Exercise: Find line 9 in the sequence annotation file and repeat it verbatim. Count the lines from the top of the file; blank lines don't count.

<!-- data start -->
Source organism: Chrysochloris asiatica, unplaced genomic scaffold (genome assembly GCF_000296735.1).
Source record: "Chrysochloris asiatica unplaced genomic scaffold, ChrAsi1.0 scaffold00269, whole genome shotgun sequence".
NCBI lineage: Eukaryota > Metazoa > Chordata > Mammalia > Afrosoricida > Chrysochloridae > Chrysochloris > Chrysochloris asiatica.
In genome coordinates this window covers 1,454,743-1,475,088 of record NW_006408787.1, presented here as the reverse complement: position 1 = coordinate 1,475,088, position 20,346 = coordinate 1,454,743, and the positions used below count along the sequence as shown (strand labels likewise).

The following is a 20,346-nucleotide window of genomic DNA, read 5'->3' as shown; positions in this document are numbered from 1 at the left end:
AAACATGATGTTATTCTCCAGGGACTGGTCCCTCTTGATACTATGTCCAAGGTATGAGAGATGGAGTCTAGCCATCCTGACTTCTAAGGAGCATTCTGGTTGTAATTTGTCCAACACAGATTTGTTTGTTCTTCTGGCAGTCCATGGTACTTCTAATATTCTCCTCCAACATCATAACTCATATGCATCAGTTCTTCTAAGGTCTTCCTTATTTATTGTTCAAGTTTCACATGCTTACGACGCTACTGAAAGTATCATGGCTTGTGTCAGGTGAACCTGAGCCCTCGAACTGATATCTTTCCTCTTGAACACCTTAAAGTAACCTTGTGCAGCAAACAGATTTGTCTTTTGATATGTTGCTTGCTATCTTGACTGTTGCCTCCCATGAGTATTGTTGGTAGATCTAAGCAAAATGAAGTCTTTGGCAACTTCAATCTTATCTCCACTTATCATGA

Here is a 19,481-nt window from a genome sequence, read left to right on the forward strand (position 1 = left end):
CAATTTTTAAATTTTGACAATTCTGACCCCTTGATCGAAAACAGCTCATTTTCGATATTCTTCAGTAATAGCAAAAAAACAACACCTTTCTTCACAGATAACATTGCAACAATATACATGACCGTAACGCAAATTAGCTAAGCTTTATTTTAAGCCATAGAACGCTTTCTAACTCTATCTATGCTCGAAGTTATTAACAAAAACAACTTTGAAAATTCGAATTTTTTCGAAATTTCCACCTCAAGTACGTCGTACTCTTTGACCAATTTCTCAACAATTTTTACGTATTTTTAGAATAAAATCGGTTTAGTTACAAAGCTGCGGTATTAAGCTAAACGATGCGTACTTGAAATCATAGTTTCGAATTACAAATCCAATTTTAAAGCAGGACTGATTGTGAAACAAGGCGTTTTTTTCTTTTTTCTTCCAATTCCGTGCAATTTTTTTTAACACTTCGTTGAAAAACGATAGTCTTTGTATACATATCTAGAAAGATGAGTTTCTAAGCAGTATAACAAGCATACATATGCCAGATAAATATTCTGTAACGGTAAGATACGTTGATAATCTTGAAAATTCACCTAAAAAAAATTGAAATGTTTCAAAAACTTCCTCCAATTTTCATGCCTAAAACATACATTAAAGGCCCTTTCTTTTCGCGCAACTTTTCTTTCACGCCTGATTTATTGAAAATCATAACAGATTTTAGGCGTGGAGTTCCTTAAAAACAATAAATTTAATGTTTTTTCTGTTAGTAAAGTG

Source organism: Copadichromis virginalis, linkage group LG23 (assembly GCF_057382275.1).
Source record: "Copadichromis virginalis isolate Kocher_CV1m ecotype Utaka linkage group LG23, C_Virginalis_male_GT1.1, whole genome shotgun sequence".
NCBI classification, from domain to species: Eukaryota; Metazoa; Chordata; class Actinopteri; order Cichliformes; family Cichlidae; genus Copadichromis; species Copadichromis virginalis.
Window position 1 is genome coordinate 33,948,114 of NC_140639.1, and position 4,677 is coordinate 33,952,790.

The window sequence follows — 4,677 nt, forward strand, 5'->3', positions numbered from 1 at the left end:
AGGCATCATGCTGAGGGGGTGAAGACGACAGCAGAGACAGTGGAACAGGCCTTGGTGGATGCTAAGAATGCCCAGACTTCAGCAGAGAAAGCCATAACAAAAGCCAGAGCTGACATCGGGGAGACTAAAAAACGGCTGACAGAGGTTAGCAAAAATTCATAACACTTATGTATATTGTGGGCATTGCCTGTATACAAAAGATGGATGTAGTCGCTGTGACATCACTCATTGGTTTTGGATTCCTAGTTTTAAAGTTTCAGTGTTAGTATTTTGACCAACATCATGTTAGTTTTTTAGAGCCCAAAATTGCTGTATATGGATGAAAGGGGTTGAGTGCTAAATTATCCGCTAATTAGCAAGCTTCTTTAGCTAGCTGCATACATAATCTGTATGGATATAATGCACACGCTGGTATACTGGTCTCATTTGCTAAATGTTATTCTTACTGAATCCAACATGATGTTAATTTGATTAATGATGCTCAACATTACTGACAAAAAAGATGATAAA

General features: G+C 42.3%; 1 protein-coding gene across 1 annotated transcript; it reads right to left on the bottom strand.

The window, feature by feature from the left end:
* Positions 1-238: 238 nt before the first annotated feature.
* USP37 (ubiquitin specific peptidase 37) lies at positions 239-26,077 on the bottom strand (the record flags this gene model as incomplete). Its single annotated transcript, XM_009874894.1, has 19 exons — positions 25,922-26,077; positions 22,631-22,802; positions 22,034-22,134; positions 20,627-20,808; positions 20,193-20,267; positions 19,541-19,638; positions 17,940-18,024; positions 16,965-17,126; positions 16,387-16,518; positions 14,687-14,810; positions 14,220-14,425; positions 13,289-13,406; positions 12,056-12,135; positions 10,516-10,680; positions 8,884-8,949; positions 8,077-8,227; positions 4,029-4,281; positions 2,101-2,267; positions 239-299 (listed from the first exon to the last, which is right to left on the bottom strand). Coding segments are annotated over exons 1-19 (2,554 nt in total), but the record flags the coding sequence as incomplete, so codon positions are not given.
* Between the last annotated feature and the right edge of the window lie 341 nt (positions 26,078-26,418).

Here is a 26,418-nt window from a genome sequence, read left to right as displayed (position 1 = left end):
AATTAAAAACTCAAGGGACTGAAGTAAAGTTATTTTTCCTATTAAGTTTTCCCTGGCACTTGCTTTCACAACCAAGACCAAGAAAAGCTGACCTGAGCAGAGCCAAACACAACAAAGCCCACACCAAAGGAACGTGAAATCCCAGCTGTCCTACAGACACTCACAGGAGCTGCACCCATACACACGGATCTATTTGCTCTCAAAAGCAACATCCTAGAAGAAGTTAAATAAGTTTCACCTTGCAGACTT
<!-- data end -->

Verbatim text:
Source organism: Copadichromis virginalis, linkage group LG23 (assembly GCF_057382275.1).